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news News Friday, January 8, 2021 Friday, January 8, 2021 10:03 AM - Friday, January 8, 2021 10:03 AM

Dad’s words: Our Shriners Hospital experience

Father chronicles his daughter’s treatment for scoliosis

Dad’s words: Our Shriners Hospital experience

Editor's Note: Evan lives in Brownsburg, Indiana, a suburb on the west side of Indianapolis with his wife, Sarah, and their children, Addison (14) and Ryne (12). Addison is being treated at Shriners Hospitals for Children – St. Louis. Evan is a passionate Chicago Cubs fan and operates a blog called Cubs Insider. The popularity of the site has allowed him to make TV and radio appearances throughout the Midwest and helped the success of a fundraiser to benefit the hospital.

There is no instruction manual for parenthood, but even if there was, I don’t think it would have a section on how to react when your child tells you they want to die.

My daughter, Addison, was born with a severe case of scoliosis that degenerated into an “S” with dual 86-degree curves. After 13 years of hoping things would work themselves out naturally, it reached the point that she needed surgery to alleviate constant pain, decreased lung capacity and chronic gastrointestinal issues. But that was just the beginning, or rather, the end.

Addison’s pediatric orthopedic specialist in Indianapolis referred us to Shriners Hospitals for Children – St. Louis, and we made the trip during the summer of 2019, not knowing how soon and to what extent our lives would change. What quickly became obvious to us was that the people at Shriners Hospital really cared. That may sound trite or even redundant when talking about a hospital, but I can assure you this was different.

It was going to have to be, given the length of her stay, which we anxiously scheduled during that very first visit. She was to be admitted that coming October, which felt like the next day instead of a few months out.

Due to the extreme nature of her deformity, Addison had to undergo six weeks of halo gravity traction to prepare her spine for surgical correction. That meant having a halo implanted in her skull via six screws, then hanging an increasing amount of weight to a pulley system attached to the titanium horseshoe. By the time she was ready for surgery in early December, she was at 33 to 35 pounds.

Oh, she also had weight attached while sleeping, though only half of what she carried around when upright. She got a little taller as her spine "unwound," a process that made the subsequent procedures easier and less taxing on her body. However, portions of her spine had fused together and would need to be surgically separated.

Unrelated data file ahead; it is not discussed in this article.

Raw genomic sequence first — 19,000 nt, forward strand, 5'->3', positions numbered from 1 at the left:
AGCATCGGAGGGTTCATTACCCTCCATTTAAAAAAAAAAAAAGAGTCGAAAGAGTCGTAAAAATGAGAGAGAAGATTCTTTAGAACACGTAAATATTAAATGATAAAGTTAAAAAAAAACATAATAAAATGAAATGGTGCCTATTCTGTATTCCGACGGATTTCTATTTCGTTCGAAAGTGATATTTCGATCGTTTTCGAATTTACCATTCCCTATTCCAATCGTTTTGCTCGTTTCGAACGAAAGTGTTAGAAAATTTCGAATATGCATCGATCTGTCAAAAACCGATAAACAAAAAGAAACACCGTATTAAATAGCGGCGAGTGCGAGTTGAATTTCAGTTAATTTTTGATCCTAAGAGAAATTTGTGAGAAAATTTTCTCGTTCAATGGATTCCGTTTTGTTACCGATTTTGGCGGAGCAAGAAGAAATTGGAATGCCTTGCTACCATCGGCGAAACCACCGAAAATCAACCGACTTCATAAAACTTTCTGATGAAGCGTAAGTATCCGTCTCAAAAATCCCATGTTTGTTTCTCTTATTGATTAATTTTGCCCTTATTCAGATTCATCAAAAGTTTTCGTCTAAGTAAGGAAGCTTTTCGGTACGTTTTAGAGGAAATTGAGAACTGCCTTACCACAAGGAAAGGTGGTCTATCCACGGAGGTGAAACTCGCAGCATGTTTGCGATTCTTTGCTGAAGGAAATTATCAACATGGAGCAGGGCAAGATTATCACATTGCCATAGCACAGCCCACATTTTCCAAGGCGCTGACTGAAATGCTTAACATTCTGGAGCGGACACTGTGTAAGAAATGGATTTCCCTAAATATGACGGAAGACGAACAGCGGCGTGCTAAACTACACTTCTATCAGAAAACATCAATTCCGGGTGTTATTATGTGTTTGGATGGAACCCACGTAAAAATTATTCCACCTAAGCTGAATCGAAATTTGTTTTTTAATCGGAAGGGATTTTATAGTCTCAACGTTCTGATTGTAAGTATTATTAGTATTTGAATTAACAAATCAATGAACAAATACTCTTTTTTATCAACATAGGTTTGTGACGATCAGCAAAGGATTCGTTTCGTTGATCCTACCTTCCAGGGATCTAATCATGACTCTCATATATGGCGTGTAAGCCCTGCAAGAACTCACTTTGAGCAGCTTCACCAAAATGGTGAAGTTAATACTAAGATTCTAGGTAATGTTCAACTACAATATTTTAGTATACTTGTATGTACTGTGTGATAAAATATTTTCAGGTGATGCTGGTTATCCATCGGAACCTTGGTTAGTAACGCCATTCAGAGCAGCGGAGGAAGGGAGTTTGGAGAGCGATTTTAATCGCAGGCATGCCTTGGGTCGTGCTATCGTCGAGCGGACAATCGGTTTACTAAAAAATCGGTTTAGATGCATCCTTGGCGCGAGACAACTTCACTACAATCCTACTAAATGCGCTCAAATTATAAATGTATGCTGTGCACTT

The end result was a dual-stage procedure, apparently the first that had been performed at the St. Louis Shriners Hospital, to straighten and strengthen her spinal column. All told, Addison underwent something like 16 hours of surgery – two separate procedures just one week apart – and grew 2 inches or so with the help of two titanium rods and 22 screws.

It was after one of those procedures, swimming in a cloud of pain and anesthesia, that she told us she wanted to die and that she wished she’d never had surgery. She doesn’t remember a second of it, or at least she claims not to, but those moments stretched into months for me and my wife.

Amazingly, Addison was up and walking the day after her second surgery and was discharged two days after that. It wasn't fun or easy by any stretch, and the pain was almost too much for her to bear at times. The worst part was actually her ribs, which were realigned by the surgery, resulting in severe discomfort as all the muscles and cartilage got used to their new positions.

She’ll live with some permanent reminders of her surgeries, scars and a little asymmetry that is to be expected, but other issues have been permanently alleviated. She’s no longer in constant pain, her lung capacity seems to be better, and the GI troubles that resulted in several different daily prescriptions vanished almost immediately. She can even kick herself in the butt with her heels, something that was never possible before. It's incredible.

Just as incredible was our experience with the people who supported us throughout our time at Shriners Hospital. The nurses and therapists could not have been better, and there’s no way we can ever adequately thank the ladies in recreational therapy. Then there were the letters and packages flowing in on a daily basis from friends and strangers alike, many of whom were Cubs fans who knew me from my blog, Cubs Insider.

It was not lost on anyone that this was all happening in Cardinals Country.

Before Addison was admitted, I started a GoFundMe with the goal of raising $1,000 to make Addison’s stay as comfortable as possible. What started out as a way to buy books or games for her room quickly ballooned as our support system flexed its generosity muscles, and we knew we had to find a way to pay as much forward as possible. Between a new iPad for recreational therapy and three specialized walkers for future halo patients, we were able to do something much bigger than initially dreamed.

As we were finalizing the discharge process, we saw a 6-year-old boy who'd just been fitted with his halo. He was the first to use one of the new walkers. Then, when we returned for Addison's first checkup, we met a little girl who was using another of the walkers. Knowing that their time might be made even the slightest bit easier as a result was worth more than any donation we could have made.

While I don’t think anyone in our family would choose to do it over, I can’t imagine what our lives would be like if not for Addison’s time at Shriners Hospital. She’s not only stronger and healthier, but she left a legacy that will impact countless children and families who follow in her footsteps.

curved spine